October 20, 2020

Changes in the gastrointestinal microbiome composition in PD: a pivotal role of covariates

A Cosma-Grigorov et al, 2020. Changes in the gastrointestinal microbiome composition in PD: a pivotal role of covariates, Frontiers in Neurology, published online.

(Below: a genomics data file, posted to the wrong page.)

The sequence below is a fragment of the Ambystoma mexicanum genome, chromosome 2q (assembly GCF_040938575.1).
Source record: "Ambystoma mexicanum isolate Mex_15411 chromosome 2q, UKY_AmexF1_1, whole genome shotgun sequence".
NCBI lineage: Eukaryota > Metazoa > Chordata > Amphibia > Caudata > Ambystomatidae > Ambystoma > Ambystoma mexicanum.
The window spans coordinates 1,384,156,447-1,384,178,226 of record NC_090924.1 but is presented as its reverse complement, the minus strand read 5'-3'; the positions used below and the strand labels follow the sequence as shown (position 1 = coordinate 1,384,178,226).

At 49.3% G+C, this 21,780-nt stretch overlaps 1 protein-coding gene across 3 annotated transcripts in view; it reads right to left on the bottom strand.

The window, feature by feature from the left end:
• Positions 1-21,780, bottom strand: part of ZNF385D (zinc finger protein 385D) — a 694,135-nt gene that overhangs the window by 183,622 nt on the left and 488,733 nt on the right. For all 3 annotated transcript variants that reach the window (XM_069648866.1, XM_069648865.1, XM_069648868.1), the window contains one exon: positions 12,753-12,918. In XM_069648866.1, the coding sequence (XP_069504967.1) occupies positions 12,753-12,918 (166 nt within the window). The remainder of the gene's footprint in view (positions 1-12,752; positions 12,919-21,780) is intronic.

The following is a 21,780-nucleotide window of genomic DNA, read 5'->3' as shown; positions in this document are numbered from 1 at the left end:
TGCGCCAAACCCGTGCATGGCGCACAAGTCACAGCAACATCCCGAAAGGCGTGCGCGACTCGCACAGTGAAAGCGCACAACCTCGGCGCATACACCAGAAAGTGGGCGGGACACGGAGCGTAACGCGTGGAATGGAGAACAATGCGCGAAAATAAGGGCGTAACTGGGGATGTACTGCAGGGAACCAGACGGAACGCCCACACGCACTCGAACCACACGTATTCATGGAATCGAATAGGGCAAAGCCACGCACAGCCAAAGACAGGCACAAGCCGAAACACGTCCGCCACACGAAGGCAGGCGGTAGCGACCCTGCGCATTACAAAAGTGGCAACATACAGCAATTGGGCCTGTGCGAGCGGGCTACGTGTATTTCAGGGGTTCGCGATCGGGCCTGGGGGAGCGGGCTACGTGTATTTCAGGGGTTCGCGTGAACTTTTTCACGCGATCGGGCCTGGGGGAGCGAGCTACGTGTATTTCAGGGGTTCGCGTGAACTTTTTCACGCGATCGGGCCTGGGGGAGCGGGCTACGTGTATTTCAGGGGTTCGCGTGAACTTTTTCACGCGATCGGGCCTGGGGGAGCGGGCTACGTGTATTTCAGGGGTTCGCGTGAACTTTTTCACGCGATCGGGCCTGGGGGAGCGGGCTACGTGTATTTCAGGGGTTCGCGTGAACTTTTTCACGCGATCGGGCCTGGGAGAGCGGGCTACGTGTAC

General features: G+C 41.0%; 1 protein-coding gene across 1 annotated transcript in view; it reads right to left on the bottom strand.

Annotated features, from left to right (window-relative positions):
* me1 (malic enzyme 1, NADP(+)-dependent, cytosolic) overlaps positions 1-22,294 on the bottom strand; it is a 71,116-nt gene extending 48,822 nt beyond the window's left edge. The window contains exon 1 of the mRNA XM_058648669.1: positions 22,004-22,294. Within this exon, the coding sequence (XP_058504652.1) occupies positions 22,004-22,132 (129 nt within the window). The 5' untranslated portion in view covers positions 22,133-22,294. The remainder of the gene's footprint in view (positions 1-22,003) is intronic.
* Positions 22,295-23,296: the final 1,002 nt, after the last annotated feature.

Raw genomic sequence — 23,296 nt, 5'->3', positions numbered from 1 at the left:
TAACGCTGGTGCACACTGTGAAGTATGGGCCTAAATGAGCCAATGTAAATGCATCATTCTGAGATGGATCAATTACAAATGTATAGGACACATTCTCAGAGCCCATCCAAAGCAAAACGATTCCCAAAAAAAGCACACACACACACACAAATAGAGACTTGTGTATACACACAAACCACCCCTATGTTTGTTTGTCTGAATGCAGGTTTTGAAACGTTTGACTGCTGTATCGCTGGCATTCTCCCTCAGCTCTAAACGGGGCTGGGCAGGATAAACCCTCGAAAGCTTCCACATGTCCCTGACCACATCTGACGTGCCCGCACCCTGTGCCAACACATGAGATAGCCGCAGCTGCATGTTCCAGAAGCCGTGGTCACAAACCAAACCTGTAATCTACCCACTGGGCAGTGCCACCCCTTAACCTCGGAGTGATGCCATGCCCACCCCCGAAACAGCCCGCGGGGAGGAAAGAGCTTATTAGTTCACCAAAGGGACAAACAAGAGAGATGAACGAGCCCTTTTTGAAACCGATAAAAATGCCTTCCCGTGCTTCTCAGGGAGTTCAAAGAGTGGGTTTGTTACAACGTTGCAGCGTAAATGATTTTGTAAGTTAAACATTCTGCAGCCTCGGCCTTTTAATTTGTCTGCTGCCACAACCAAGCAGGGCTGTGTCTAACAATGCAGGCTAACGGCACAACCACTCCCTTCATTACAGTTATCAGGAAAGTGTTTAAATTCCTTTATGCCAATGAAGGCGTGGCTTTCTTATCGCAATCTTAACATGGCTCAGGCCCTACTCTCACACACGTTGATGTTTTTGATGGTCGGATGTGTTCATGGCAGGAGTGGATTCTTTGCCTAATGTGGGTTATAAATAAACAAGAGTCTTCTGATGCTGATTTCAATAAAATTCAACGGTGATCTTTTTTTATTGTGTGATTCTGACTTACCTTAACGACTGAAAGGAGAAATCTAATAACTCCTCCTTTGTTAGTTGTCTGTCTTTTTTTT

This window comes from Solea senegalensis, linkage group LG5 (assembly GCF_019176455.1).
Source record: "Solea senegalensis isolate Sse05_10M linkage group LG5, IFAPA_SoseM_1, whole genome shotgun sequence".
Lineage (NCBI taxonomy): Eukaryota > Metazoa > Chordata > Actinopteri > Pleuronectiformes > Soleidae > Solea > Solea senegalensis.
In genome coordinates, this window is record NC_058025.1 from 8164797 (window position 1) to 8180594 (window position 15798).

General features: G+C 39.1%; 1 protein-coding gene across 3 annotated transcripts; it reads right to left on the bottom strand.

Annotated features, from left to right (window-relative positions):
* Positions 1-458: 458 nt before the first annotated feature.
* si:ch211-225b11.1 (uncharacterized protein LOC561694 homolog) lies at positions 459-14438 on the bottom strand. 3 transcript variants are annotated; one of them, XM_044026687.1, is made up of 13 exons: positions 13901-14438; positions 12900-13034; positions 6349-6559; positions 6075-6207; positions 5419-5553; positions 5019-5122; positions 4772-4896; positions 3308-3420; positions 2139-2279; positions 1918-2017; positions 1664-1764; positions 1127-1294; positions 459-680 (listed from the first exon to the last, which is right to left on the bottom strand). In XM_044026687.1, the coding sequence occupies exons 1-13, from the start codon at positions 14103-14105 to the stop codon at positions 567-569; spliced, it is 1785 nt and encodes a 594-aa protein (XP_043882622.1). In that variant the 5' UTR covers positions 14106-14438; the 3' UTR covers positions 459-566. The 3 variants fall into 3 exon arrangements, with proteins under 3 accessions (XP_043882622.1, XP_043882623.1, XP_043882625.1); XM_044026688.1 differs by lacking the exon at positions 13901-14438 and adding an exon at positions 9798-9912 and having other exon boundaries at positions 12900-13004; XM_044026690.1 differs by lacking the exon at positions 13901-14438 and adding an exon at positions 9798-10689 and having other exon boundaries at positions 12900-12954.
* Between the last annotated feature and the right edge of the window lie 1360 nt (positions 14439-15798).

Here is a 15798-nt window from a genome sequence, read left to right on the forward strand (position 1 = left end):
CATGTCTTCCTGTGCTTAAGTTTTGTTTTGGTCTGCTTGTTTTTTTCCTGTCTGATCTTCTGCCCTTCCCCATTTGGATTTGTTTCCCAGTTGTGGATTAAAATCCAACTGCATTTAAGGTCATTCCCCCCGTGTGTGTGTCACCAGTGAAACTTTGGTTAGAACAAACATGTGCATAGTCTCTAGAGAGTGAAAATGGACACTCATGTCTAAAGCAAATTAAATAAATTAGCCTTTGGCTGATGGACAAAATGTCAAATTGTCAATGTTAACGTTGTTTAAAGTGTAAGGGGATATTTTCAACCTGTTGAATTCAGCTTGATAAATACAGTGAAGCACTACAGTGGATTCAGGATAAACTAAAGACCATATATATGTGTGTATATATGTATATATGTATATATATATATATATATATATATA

Altered gut microbiota may trigger or accelerate alpha-synuclein aggregation in the enteric nervous system in Parkinson’s disease (PD). While several previous studies observed gut microbiota alterations in PD, findings like diversity indices, and altered bacterial taxa itself show a considerable heterogeneity across studies. We recruited 179 participants, of whom 101 fulfilled stringent inclusion criteria. Subsequently, the composition of the gut microbiota in 71 PD patients and 30 healthy controls was analyzed, sequencing V3-V4 regions of the bacterial 16S ribosomal RNA gene in fecal samples. Our goal was (1) to evaluate whether gut microbiota are altered in a southern German PD cohort, (2) to delineate the influence of disease duration, stage, and motor impairment, and (3) to investigate the influence of PD associated covariates like constipation and coffee consumption. Aiming to control for a large variety of covariates, strict inclusion criteria were applied. Finally, propensity score matching was performed to correct for, and to delineate the effect of remaining covariates (non-motor symptom (NMS) burden, constipation, and coffee consumption) on microbiota composition. Prior to matching altered abundances of distinct bacterial classes, orders, families, and genera were observed. Both, disease duration, and stage influenced microbiome composition. Interestingly, levodopa equivalent dose influenced the correlation of taxa with disease duration, while motor impairment did not. Applying different statistical tests, and after propensity score matching to control for NMS burden, constipation and coffee consumption, Faecalibacterium and Ruminococcus were most consistently reduced in PD compared to controls. Taken together, similar to previous studies, alterations of several taxa were observed in PD. Yet, further controlling for PD associated covariates such as constipation and coffee consumption revealed a pivotal role of these covariates. Our data highlight the impact of these PD associated covariates on microbiota composition in PD. This suggests that altered microbiota may mediate the protective effect of i.e., coffee consumption and the negative effect of constipation in PD.

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